Seventh Son Review
Hell hath no fury like a woman scorned or at least like a witch bearing a grudge
Goblins, Ghouls and Dragons… all the ingredients for a good ol’ fashioned fantasy film, only this one is half baked.Seventh Son is somewhat of a late comer to the silver screen, originally intended for release last year but delayed due to issues with its post production process. Hoping to jump aboard the current young adult film adaptation band waggon, The Wardstone Chronicles lends its inspiration to this fantasy adaptation directed by Sergei Bodrov. Bodrov, known for his epic award winning features such as Mongol and Prisoner of the Mountains, disappointingly fails to translate his previous successes over to Seventh Son. Boasting an impressive production team, who between them have worked on successful films such as Shutter Island, Drive, The Aviator et al. you would be forgiven for thinking that Seventh Son could deliver a similarly outstanding performance.Jeff Bridges stars as Master Gregory, an alcoholic witch hunter, or ‘Spook’ in need of a replacement apprentice after his last one met an untimely demise. Bridges provides us with a decisively lacklustre performance as Gregory, employing a strange accent reminiscent of Bane from The Dark Knight Rises mixed with Sean Connery. Gregory’s character tries to bring an element of comedy to the film and with a few well timed one liners and the light hearted repartee between himself and Tom, he does just about manage to do this. Recently it seems that Bridges has become accustomed to playing the disgruntled older man with a chip on his shoulder: True Grit, Crazy Heart and now Seventh Son, which alas, does not live up to his previous depictions or successes.
After scouring the land for the seventh son of a seventh son (the basic entry requirement to become a Spook), Gregory meets Tom Ward (Ben Barnes), a seemingly ordinary boy who dreams of escaping his mundane life of pig farming in search of something more. Tom is gifted with a special power which he hopes to embrace and understand but the story fails to spend much time developing this further, leaving it at a dead-end half way through the film.
Having previously being cast in similar fantasy fiction films such as Dorian Grey and The Chronicles of Narnia, one would expect Ben Barnes to be able to draw upon his past roles to provide a believable performance as Tom Ward, the chosen one. Unfortunately, Barnes is deathly dull as Tom, which isn’t helped by the poorly written dialogue which fails to show off or expand upon any of the talent that the young actor does possess.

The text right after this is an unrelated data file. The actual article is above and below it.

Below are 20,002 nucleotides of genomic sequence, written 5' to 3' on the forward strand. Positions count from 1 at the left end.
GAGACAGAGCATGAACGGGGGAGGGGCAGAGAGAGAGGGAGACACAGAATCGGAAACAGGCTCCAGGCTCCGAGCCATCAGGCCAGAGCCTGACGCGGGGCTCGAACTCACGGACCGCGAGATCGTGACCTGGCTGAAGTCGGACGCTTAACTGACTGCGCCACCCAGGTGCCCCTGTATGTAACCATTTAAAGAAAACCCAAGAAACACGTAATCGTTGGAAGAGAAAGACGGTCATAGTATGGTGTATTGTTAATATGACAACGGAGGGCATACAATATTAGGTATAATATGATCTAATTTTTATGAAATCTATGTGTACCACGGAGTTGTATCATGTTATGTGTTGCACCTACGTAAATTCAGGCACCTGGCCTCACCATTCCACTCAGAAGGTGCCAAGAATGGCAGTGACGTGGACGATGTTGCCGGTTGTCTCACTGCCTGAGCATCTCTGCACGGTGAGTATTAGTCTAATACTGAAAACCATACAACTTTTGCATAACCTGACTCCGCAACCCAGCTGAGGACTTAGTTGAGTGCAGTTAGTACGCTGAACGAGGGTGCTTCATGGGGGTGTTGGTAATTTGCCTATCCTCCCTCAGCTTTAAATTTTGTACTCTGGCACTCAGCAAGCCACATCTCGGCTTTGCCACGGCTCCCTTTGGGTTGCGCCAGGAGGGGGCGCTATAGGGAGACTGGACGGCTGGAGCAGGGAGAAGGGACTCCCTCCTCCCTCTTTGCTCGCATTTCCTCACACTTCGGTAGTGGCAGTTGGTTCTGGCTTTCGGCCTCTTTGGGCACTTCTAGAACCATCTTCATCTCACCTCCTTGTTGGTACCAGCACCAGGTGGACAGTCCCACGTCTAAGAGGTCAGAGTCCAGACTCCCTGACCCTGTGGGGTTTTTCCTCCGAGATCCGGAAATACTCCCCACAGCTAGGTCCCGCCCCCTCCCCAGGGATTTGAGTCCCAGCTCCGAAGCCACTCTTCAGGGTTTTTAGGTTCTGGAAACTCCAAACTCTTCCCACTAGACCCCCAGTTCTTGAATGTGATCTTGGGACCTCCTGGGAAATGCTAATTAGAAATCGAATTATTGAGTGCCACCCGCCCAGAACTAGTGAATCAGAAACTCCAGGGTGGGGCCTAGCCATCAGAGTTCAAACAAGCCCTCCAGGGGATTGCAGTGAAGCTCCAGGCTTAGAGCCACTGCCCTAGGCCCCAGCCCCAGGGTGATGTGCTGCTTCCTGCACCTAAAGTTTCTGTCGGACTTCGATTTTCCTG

Without hesitation Tom sets off with Gregory, leaving his family behind including his mother played by Olivia Williams, to begin his training and life as a future Spook. Along the way Tom meets Alice (Alicia Vikander) playing the role of the love interest, who holds a secret which could be the undoing of poor young Tom. Again, the script and the directing limits any potential chemistry between Tom and Alice and what we’re left with is a half hearted attempt at a teen romance which is anything but believable.
Jeff Bridges and Julianne Moore are the only redeeming qualities in this 'young adult' flick.
Tom and Gregory go through the motions of training and fighting monsters which will ultimately lead to them facing up to the evil Mother Malkin played by Julianne Moore. Moore’s performance as the wicked witch comes across restricted and limited. As the queen of darkness she doesn’t seem to actually do much apart from saunter about in some beautiful gothic gowns, designed by Jacqueline West, whilst flexing her talons. The character of Malkin is similar to that of Angelina Jolie’s portrayal as wicked fairy, Maleficent, but unsurprisingly Moore fails to deliver the same impact. Moore’s performance in Seventh Son is average at best, a huge contrast to her brilliant portrayal as Havana Segrand in Maps to the Stars.
Luckily for Moore, she was able to accept the Oscar Award for her best actress in Still Alice without this poor performance in Seventh Son hanging over her. The film features a number of other established actors who align themselves with Malkin’s dark forces, but fail to be developed, leaving these characters to perform as background props. At first glance Seventh Son appears as an action packed fantasy adventure, but this idea is quickly laid to rest as the film unfolds. The story develops at an intermittent pace which almost falls to the background due to the overuse of CGI in creating the undeniably beautiful landscape setting for the film and of course in the creation of the mythical creatures our duo must face.
The fight scenes in Seventh Son are enjoyable to watch, albeit not as elaborate as you may expect from this genre, but this actually fits in with the medieval world in which the film is set. With the use of various magic powders and potions the fight scenes are laden with flashes and smoke, everything you would expect from a witch-hunting knight. Despite all the money poured into this project, Seventh Son fails to deliver what’s expected of it, the few redeeming qualities are the occasional humorous moments delivered by Bridges, and of course the reunion between Bridges and Moore, as the last time we saw them together was in the cult hit The Big Lebowski, and dude, I’d rather remember them like that.
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